This week marks one year of work at Fauna & Flora International. As a new role within FFI’s Conservation Finance and Enterprise team, it has been extremely rewarding to develop and deliver a new area of technical support to our local conservation partners around the world. I have not had much opportunity to share with my network what I have been up to, so I wanted to give a bit of an update on my work, and what I see are the potential opportunities to collaborate.
- Ol Pejeta Conservancy, Kenya. Set up by FFI 15 years ago, Ol Pejeta has become one of the most famous conservancies in Africa and one of the most successful examples globally of a nature-based enterprise. I developed the business model for a new safari house tourism product, and we were able to obtain a substantial philanthropic investment to set this up. I have also been working with their Conservation Technology Lab and WILDLABS.NET to develop and implement an earned income strategy to support their goal of being the leading hub for the field-based development of conservation technology in East Africa.
- In Mozambique, FFI have made a substantial investment in developing Chuilexi Conservancy, part of Niassa National Reserve and Africa’s largest private wilderness. Now that poaching has been greatly reduced, the focus is switching to financial sustainability. We have a multi-enterprise strategy for the conservancy, including tourism, honey and carbon. Based on my business model design work and investment pitches, we have secured commitments from several donors and I am very much looking forward to implementing our plans in this special place.
- Ya’axche Conservation Trust is another organisation set up by FFI, this time to protect the Maya Golden Landscape in Belize (you may remember the UK’s first fair trade chocolate, that was sourced from there). It is now a regional leader in Indigenous-led, community-based conservation and livelihoods work. I’ve been working with their enterprise arm, YICE (aka Ecotourism Belize), to progress their goals of financial sustainability and community outcomes, and look how they can benefit from their development of a cacao concession inside the reserve.
- It has been great to work with our partner in Turkey the Mediterranean Conservation Society, looking at marine-based enterprise development and conservation financing opportunities. We have been working together to develop new markets for the invasive, tropical fish species being driven into their area by climate change, and progress their long-held goal of setting up a fee-based mooring system to lessen the impact of large numbers of yachts on some of the highest conservation value marine ecosystems in the Mediterranean.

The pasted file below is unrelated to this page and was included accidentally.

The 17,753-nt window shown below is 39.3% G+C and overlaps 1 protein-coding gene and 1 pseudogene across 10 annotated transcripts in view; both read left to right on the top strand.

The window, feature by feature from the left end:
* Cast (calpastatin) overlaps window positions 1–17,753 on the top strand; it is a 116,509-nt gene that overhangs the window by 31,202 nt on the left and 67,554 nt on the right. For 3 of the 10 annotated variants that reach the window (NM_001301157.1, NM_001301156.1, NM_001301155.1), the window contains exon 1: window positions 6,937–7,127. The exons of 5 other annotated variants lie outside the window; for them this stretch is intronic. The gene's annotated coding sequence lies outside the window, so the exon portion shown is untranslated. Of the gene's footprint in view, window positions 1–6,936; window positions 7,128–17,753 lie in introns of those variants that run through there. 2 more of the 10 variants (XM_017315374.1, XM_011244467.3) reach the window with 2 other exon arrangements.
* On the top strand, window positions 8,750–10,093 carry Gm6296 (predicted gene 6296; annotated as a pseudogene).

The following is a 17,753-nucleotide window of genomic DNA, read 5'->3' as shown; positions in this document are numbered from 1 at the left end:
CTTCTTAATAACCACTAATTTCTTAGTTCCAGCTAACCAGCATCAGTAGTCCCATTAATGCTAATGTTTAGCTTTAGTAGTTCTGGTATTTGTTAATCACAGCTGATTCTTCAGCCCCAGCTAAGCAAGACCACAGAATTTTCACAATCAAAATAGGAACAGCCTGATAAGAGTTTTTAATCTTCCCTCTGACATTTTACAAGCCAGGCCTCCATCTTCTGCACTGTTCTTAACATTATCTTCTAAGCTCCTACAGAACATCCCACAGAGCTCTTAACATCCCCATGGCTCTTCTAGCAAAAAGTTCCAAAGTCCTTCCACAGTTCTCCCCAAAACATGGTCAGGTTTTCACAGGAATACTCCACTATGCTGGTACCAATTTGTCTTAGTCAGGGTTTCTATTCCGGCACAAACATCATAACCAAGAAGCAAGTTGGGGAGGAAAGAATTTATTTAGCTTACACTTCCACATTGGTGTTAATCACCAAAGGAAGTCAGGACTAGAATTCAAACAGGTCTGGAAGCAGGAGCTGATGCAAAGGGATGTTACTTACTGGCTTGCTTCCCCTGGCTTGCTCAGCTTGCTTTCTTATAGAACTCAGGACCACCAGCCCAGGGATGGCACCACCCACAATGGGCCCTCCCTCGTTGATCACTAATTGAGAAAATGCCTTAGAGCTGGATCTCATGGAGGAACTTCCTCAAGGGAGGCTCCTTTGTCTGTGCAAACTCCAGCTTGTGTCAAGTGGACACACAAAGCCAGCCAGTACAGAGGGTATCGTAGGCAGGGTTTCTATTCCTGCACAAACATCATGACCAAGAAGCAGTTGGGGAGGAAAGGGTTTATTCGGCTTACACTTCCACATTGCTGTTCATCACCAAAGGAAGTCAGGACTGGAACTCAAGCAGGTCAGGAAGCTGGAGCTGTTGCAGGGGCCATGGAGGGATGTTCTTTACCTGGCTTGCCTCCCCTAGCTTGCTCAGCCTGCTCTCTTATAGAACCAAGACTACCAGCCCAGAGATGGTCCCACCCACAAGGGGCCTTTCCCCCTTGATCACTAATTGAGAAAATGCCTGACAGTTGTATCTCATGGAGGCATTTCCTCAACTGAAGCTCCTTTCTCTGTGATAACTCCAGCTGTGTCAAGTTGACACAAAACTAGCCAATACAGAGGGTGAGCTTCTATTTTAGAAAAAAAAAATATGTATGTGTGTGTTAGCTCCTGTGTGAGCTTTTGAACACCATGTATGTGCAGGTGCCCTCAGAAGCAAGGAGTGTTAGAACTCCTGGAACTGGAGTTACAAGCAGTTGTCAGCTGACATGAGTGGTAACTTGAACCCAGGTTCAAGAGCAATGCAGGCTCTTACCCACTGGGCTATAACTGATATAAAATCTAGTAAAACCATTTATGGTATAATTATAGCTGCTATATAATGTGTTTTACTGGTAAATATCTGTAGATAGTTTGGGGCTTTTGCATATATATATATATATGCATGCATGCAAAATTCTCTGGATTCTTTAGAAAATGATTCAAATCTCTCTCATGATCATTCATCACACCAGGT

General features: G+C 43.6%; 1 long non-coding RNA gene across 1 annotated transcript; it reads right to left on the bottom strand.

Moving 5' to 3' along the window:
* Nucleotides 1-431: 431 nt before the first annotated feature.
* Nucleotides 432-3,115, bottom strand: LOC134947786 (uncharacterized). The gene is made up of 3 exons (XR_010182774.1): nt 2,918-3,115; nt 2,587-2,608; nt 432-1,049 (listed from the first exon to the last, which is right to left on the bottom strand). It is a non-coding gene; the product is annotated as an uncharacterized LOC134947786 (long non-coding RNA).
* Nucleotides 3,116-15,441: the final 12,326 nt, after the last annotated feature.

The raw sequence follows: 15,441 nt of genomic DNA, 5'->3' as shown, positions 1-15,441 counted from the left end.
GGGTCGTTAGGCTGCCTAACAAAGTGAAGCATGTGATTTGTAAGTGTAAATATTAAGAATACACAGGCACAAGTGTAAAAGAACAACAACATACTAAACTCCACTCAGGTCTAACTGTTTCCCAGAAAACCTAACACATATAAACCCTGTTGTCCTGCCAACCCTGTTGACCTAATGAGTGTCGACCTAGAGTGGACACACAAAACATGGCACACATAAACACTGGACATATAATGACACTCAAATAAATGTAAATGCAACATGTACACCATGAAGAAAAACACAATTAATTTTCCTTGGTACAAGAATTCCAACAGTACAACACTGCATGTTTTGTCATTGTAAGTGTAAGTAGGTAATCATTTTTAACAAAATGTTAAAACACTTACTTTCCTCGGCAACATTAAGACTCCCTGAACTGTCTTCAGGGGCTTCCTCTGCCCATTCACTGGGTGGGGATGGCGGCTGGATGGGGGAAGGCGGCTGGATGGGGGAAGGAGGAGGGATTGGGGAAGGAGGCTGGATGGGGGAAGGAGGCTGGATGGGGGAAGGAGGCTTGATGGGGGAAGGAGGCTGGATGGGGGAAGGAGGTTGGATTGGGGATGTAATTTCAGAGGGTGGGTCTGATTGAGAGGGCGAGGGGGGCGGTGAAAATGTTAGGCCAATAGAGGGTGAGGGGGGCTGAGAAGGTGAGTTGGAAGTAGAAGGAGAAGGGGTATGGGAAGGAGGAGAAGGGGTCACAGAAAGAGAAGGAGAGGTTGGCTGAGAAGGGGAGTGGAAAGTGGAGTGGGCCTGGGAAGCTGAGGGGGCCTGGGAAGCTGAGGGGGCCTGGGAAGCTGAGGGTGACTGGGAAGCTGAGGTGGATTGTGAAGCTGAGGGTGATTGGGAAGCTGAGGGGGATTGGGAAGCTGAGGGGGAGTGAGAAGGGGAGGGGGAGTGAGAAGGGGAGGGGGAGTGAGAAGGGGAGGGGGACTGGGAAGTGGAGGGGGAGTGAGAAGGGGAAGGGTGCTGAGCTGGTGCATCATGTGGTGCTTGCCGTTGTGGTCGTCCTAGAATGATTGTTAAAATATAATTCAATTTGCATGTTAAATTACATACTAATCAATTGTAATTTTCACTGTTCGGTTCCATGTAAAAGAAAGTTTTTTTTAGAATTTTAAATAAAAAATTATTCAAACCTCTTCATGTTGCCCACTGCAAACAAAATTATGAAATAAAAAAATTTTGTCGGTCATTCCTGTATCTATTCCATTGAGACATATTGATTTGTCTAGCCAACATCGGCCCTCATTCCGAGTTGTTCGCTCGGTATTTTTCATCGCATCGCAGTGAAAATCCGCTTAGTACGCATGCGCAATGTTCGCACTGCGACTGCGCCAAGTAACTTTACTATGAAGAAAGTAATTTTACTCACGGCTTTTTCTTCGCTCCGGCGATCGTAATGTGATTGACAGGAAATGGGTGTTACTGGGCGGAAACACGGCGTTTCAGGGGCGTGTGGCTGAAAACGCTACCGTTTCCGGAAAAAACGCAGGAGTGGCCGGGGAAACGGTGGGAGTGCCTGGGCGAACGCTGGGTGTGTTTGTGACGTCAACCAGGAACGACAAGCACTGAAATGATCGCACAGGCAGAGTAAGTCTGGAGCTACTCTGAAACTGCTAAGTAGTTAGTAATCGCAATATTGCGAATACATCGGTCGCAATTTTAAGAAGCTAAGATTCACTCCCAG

- Coming back to Kenya, FFI has recently started collaborating with Laikipia Nature Conservancy <>, famous from the book and film I Dreamed of Africa by Kuki Gallman. As Kenya’s largest private conservation area, situated in a strategic position linking Laikipia plateau with the Rift Valley, establishing a suite of successful enterprises is going to deliver big outcomes for wildlife and the conservancy’s Pokot neighbours – so watch this space on this one.
I have also started working with some of our other country teams and partners in diverse locations from the eastern Caribbean to Romania and Cambodia. There’s a number of common themes emerging, from the importance of layering enterprises in a landscape to get to scale, to the need to work with other approaches to developing nature-based economies, from market systems to rights and livelihoods. Picking the right product(s) for a landscape is key, and often the first failure in enterprise development. In the era of COVID, it is more important than ever to deliver a diverse range of income generating opportunities to local people as an alternative to engaging in deforestation and the illegal wildlife trade – with all the consequences we have seen.
So how could we collaborate? Well, any introductions to potential impact investors and funders interested in the sort of impact the FFI partners can deliver is always valuable. I am not actively looking for more local partners to support, as my dance card is pretty full, but I am interested in sharing my skills and experience though seminars and talks, and I’m particularly interested in taking on board roles at community organisations and enterprises – I have previously sat on a wide range of NGO boards and advisory committees.
I also want to scale our work through taking a more structured, rather than bespoke approach, whether it is structured training or supporting FFI’s partners and other nature based enterprises using cohort-based or incubator approaches. I am very keen to collaborate with other people and organisations looking to make that happen. If that is you, or you would just like a general chat to exchange insights – please reach out. Now is the time to do it.